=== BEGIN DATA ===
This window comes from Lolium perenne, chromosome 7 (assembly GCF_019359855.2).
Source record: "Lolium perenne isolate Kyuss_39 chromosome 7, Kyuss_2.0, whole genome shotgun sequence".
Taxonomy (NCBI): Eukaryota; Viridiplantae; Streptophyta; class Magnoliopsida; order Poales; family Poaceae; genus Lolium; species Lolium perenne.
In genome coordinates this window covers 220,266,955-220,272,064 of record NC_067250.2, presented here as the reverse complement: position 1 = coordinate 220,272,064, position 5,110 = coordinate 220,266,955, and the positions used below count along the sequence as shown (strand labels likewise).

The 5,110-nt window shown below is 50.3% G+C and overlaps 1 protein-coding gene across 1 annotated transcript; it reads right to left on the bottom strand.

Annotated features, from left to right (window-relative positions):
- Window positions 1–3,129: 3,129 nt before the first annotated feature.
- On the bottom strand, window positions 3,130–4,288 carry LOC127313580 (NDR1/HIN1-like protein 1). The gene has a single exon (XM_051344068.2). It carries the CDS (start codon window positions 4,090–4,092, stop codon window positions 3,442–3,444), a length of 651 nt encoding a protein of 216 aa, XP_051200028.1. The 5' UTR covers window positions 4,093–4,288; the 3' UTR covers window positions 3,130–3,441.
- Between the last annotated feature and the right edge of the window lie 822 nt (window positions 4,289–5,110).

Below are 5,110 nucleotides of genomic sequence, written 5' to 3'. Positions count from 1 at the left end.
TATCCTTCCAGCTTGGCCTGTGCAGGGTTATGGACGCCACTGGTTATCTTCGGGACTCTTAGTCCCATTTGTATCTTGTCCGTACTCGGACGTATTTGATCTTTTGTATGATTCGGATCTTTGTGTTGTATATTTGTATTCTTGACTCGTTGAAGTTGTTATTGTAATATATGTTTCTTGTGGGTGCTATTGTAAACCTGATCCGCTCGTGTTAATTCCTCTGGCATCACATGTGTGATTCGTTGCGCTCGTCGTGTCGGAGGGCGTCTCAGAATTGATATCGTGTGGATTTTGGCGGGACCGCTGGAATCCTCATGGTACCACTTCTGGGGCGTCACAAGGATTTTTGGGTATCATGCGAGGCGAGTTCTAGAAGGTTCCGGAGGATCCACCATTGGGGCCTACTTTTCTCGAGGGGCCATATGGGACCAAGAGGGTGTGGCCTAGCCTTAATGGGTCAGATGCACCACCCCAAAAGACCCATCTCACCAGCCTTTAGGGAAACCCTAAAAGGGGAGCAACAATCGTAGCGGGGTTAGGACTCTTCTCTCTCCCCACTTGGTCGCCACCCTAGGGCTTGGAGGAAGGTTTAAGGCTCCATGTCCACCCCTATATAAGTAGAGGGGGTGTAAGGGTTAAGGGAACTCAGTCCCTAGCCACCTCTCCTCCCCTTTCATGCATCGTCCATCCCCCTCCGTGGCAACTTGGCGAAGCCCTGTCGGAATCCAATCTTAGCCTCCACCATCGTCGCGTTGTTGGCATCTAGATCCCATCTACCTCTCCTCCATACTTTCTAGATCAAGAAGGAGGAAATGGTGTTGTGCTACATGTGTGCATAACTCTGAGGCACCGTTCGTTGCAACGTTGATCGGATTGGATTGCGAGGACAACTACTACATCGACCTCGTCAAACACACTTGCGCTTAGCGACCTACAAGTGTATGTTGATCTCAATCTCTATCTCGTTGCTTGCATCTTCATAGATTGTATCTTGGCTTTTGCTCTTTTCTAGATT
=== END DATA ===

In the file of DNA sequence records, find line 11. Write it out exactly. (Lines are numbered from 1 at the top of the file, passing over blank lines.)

TATCCTTCCAGCTTGGCCTGTGCAGGGTTATGGACGCCACTGGTTATCTTCGGGACTCTTAGTCCCATTTGTATCTTGTCCGTACTCGGACGTATTTGATCTTTTGTATGATTCGGATCTTTGTGTTGTATATTTGTATTCTTGACTCGTTGAAGTTGTTATTGTAATATATGTTTCTTGTGGGTGCTATTGTAAACCTGATCCGCTCGTGTTAATTCCTCTGGCATCACATGTGTGATTCGTTGCGCTCGTCGTGTCGGAGGGCGTCTCAGAATTGATATCGTGTGGATTTTGGCGGGACCGCTGGAATCCTCATGGTACCACTTCTGGGGCGTCACAAGGATTTTTGGGTATCATGCGAGGCGAGTTCTAGAAGGTTCCGGAGGATCCACCATTGGGGCCTACTTTTCTCGAGGGGCCATATGGGACCAAGAGGGTGTGGCCTAGCCTTAATGGGTCAGATGCACCACCCCAAAAGACCCATCTCACCAGCCTTTAGGGAAACCCTAAAAGGGGAGCAACAATCGTAGCGGGGTTAGGACTCTTCTCTCTCCCCACTTGGTCGCCACCCTAGGGCTTGGAGGAAGGTTTAAGGCTCCATGTCCACCCCTATATAAGTAGAGGGGGTGTAAGGGTTAAGGGAACTCAGTCCCTAGCCACCTCTCCTCCCCTTTCATGCATCGTCCATCCCCCTCCGTGGCAACTTGGCGAAGCCCTGTCGGAATCCAATCTTAGCCTCCACCATCGTCGCGTTGTTGGCATCTAGATCCCATCTACCTCTCCTCCATACTTTCTAGATCAAGAAGGAGGAAATGGTGTTGTGCTACATGTGTGCATAACTCTGAGGCACCGTTCGTTGCAACGTTGATCGGATTGGATTGCGAGGACAACTACTACATCGACCTCGTCAAACACACTTGCGCTTAGCGACCTACAAGTGTATGTTGATCTCAATCTCTATCTCGTTGCTTGCATCTTCATAGATTGTATCTTGGCTTTTGCTCTTTTCTAGATT